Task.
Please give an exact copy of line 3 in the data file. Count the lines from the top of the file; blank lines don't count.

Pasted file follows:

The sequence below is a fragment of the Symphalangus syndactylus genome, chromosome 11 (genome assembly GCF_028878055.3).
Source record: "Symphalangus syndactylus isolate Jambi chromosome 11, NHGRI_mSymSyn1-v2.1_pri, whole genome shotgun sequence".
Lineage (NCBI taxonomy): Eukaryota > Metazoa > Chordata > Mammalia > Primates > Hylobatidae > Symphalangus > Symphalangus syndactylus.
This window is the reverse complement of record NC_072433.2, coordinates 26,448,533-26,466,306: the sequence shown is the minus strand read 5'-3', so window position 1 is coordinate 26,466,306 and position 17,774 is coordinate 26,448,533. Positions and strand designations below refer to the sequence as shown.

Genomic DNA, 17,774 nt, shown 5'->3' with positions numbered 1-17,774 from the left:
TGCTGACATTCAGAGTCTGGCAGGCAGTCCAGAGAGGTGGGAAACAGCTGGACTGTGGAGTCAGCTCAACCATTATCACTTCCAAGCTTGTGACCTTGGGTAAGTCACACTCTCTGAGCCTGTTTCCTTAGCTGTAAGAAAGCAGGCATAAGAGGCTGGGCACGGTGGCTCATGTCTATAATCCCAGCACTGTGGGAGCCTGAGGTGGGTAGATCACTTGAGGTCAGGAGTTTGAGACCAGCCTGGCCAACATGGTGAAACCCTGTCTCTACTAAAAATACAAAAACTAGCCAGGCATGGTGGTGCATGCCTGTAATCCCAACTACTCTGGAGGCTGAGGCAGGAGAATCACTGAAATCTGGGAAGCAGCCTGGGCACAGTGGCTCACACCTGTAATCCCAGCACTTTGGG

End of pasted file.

Lineage (NCBI taxonomy): Eukaryota > Metazoa > Chordata > Mammalia > Primates > Hylobatidae > Symphalangus > Symphalangus syndactylus.